April 10, 2014: The Name of the Lord

~by Louis Templeman

Lord, God of hosts, who is like you? Mighty Lord . . . you rule the raging sea. You still its swelling waves.
(Psalms 89: 9-10)
He alone stretches out the heavens and treads upon the crests of the sea.
(Job 9:8)

The above two scriptures foreshadow an incident in the life of Jesus as revealed in Matthew 14: 24-25: “Meanwhile the boat, already a few miles offshore, was being tossed about with waves, for the wind was against it. During the fourth watch of the night he came towards them walking on the sea.”

These two Old Testament passages refer to God, yet it is the man, Jesus, who fulfills them. He is a man and he acts like God. It is a great mystery that Jesus, being divine, would call God, “his God and his Father”. I have discussed this with several friends who are black Muslims who are literally scandalized by the Christian doctrine that Jesus is the Second Person of the Trinity; divine, yet having human flesh. Divine, yet he prayed during his life and referred to God as “My God.” I am always left with the notion that God rarely sees the need to explain his mysteries. And, a religion that is fully rational may also be merely human and void of the supernatural.

Jesus is indeed divine. Paul said in Philippians 2: 9, 10, “. . . God greatly exalted him and bestowed on him the name that is above every name that at the name of Jesus every knee should bend of those in heaven and on earth and under the earth and every tongue should confess that Jesus Christ is the Lord to the glory of the Father.”

The Apostle Thomas was entirely dispirited after the crucifixion of Jesus. He refused to believe reports that his Messiah had risen from the dead. Bitterly he said, Unless I see the marks of the nails in his hands and put my fingers into the nail mark . . . I will not believe.” Soon after Jesus confronted him and said to him, “Put your finger here.”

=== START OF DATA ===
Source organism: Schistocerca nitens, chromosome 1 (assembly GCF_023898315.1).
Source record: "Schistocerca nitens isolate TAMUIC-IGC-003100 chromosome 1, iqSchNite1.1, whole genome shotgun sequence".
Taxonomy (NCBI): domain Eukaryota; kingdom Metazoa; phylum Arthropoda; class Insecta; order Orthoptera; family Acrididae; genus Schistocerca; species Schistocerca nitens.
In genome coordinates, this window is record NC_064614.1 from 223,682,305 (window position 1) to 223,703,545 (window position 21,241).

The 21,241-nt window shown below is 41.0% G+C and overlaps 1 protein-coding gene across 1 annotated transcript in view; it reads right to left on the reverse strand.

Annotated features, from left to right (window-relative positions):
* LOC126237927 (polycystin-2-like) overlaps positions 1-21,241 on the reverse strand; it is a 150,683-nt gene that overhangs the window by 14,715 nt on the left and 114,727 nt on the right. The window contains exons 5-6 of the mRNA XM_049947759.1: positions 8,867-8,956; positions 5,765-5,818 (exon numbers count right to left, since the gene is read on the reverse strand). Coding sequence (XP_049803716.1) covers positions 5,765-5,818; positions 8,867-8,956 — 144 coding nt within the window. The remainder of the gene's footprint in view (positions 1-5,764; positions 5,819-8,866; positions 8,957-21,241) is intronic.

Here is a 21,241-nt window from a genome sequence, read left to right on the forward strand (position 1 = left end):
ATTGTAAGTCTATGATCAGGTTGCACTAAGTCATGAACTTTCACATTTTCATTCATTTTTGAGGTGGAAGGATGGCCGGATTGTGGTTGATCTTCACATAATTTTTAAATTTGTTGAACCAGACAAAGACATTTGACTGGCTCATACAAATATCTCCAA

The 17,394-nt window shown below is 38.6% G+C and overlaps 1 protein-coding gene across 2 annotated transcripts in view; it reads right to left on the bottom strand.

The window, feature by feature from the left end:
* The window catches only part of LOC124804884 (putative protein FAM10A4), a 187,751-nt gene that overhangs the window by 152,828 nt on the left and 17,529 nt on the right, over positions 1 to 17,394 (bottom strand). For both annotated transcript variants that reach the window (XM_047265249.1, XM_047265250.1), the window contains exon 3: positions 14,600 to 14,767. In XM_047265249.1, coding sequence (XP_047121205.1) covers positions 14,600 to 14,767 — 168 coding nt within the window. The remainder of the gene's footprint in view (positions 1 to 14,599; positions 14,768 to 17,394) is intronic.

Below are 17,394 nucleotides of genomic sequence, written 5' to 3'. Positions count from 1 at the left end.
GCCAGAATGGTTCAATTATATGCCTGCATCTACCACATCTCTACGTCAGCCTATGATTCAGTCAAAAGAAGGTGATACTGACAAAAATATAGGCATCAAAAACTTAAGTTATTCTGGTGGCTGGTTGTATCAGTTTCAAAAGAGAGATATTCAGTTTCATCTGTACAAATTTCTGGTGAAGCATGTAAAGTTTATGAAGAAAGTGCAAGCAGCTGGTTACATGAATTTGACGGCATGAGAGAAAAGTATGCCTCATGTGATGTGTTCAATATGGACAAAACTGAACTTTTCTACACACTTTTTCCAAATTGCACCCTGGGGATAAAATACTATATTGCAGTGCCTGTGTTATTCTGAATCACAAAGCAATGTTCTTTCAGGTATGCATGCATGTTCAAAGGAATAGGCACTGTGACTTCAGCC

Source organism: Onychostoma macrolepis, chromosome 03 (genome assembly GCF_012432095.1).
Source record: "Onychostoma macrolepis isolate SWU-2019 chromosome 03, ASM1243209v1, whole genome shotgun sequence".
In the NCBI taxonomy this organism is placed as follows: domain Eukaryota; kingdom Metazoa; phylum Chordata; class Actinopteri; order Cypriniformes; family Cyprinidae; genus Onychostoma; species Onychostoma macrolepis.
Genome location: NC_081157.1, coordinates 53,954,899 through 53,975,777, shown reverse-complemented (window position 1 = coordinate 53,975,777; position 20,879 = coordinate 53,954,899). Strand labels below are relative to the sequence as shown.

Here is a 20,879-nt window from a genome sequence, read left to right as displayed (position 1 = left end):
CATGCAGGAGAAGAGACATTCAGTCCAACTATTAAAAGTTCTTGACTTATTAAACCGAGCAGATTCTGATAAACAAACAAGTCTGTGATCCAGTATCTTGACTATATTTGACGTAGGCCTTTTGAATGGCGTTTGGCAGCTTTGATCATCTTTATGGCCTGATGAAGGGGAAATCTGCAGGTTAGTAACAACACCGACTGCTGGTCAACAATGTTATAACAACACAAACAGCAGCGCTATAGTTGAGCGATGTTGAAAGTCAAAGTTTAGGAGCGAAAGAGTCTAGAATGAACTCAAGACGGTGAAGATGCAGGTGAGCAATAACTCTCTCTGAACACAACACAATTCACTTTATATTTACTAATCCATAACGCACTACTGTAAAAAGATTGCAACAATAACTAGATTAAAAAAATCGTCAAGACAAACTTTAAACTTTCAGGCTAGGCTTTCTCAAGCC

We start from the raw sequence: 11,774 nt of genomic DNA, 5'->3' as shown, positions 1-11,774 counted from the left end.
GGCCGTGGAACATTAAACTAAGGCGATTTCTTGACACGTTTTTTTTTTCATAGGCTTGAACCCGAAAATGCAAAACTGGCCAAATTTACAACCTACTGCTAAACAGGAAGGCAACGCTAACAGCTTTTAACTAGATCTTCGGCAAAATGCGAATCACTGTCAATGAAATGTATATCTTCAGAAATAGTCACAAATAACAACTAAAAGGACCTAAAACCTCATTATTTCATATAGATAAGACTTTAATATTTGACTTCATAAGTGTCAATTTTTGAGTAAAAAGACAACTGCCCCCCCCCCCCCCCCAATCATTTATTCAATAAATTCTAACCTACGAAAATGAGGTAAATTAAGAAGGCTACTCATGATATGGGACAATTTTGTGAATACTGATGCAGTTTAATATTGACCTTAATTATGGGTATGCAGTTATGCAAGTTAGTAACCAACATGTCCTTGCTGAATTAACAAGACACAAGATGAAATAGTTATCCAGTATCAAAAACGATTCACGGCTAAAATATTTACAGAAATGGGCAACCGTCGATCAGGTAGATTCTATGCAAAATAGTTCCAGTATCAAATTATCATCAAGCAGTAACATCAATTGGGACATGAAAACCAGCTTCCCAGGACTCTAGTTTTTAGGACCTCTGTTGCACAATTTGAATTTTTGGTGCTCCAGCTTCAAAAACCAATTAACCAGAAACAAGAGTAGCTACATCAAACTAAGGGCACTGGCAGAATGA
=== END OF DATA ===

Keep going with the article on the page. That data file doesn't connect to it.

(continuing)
Thomas was amazed and blurted out, “My Lord and my God!”

When the Lord was walking on the stormy sea he said to his disciples who were frightened at both the storm and at his walking on water, “Take courage. It is I do not be afraid.” The literal translation of “It is I” can be written as, “I am.” Perhaps Jesus was using this powerful Old Testament phrase to reveal this mystery to his disciples.

The name of the Lord is Jesus.

~Louis Templeman

Louis writes from Jacksonville, Florida where he lives with his old friend and wonderful bride, Joy. They transformed their friendship into the sacrament of marriage on August 30, 2012. They share their home with two self-absorbed, playful, twin cats (Flo and Jet) and one very allusive and arrogant cat named D.

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